Precious antiquities up to 5,000 years old are to be returned to Iraq 15 years after they were looted during the 2003 war.
The eight objects were seized by British police in May 2003, two months after the US-led invasion of Iraq, from a now defunct dealer in London who failed to provide any official paperwork.
The British Museum announced today that it is returning the pilfered collection after identifying the exact temple the items came from as a result of a unique piece of archaeological detective work.
Stamp seals, clay cones with cuneiform inscriptions (script of ancient Mesopotamia) and a bull-shaped marble pennant are among the collection.
Three fired clay cones bear Sumerian inscriptions, which gave a clue to their origins.
And, in a remarkable coincidence, they were identical to cones found on a site in the ancient city of Girsu, now known as Tello, in southern Iraq, where the British Museum has been training Iraqi archaeologists since 2016.
‘The broken objects the robbers left next to the looting holes were broken cones with exactly the same inscription that we have on the cones that were seized,’ said the team’s lead archaeologist, Sebastien Rey.
Identical cones were also found in the walls of a site at the Eninnu temple, pinpointing the looted items’ source with a level of accuracy that Rey said was ‘completely unique’.
‘We could have an idea that maybe these objects came from southern Iraq, but to be able to narrow it down to the particular site, and even to the particular holes, this is extremely rare,’ he told AFP.
He added: ‘If we don’t have any information on the objects, you can’t identify their [place of origin], and that’s the main problem in combating the illicit trade.’
Iraq’s ambassador, Dr Salih Husain Ali, praised the museum’s staff for their ‘exceptional efforts’ in identifying the antiquities.
‘Such collaboration between Iraq and the United Kingdom is vital for the preservation and the protection of the Iraqi heritage,’ he said in a statement issued by the museum.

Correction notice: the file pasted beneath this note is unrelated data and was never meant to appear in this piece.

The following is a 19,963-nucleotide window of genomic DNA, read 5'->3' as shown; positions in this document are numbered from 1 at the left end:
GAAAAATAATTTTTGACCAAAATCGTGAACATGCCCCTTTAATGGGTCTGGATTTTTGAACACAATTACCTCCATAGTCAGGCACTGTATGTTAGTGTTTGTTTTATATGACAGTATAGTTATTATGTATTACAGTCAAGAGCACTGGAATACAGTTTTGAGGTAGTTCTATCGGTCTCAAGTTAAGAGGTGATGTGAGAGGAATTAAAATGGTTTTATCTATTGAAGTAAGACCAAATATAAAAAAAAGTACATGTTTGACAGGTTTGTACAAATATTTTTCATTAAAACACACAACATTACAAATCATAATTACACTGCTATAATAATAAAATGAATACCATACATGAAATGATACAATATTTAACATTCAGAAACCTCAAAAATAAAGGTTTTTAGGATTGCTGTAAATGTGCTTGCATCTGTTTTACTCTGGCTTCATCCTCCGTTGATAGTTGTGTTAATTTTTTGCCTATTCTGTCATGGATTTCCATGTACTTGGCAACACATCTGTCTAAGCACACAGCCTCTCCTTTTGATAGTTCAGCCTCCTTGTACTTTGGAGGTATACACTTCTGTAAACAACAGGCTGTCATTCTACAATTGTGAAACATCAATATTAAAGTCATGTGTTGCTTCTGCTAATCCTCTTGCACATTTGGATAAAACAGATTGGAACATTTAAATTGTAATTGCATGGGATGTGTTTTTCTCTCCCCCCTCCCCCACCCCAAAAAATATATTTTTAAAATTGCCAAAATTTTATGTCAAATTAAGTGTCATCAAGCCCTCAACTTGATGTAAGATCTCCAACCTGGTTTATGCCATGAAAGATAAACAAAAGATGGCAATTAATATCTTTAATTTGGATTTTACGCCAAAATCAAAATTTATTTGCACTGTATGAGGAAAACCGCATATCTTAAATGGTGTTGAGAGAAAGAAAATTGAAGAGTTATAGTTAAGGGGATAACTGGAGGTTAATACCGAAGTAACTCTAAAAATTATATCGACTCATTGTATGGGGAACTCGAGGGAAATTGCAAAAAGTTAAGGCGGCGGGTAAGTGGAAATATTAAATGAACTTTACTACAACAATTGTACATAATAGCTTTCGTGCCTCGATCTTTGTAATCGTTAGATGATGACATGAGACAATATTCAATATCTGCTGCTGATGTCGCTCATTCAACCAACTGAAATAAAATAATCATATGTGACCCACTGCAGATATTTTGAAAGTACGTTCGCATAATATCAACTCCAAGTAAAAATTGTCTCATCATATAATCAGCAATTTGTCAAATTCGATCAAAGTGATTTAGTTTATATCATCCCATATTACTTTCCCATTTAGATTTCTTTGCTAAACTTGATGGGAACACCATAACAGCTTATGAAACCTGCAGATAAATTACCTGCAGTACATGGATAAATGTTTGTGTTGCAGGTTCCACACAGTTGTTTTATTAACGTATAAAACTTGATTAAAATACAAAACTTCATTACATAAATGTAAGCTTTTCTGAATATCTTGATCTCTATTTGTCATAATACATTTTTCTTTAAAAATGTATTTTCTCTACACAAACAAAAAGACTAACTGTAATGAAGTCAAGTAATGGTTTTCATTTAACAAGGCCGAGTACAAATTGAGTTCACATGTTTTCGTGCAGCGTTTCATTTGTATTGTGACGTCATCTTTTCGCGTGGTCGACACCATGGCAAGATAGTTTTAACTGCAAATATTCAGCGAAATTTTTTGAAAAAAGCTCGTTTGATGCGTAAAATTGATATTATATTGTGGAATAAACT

‘The protection of antiquities is an international responsibility and in Iraq we aspire to the global cooperation to protect the heritage of Iraq and to restore its looted objects.’
Rey hopes the objects, which will be handed to the Iraqi embassy on Friday during a private ceremony at the museum, will go on public display after they are sent on to Iraq.
The three cones each have an identical cuneiform inscription which references the god the temple was built for and the king who built it, and date back to around 2200 BC.
Similar cones have been found in many other sites but Rey said that until the Tello excavation began in 2016, no one really knew what they were for.
Finding them in their original positions inside temple walls led experts to conclude they were votive objects, dedicated to the gods by Mesopotamian kings.
The British Museum collection includes a polished, yellowish river pebble and a fragmentary white gypsum mace-head, both of which are inscribed.
There is also a white marble amulet pendant in the form of a reclining bull or buffalo, and a red marble square stamp seal or amulet depicting two similar animals facing in opposite directions, which both date back to 3000BC.
The final item in the collection is a white chalcedony stamp seal with a flat oval face engraved with the design of a reclining sphinx.
The looting at the temple was not as extensive as at other places in southern Iraq, suggesting the objects that ended up in London were taken at night, possibly by a small number of people.
Many artefacts disappeared during and after the 2003 war.
For example, on April 10 in 2003, looters broke into the National Museum of Iraq in Baghdad, ransacking it until employees returned.
Although staff removed and safely stored more than 8,000 artefacts from the site was plundered, about 15,000 objects were stolen.
According to The Conversation, while 7,000 items have since been recovered, more than 8,000 remain unaccounted for, including artefacts thousands of years old from some of the earliest sites in the Middle East.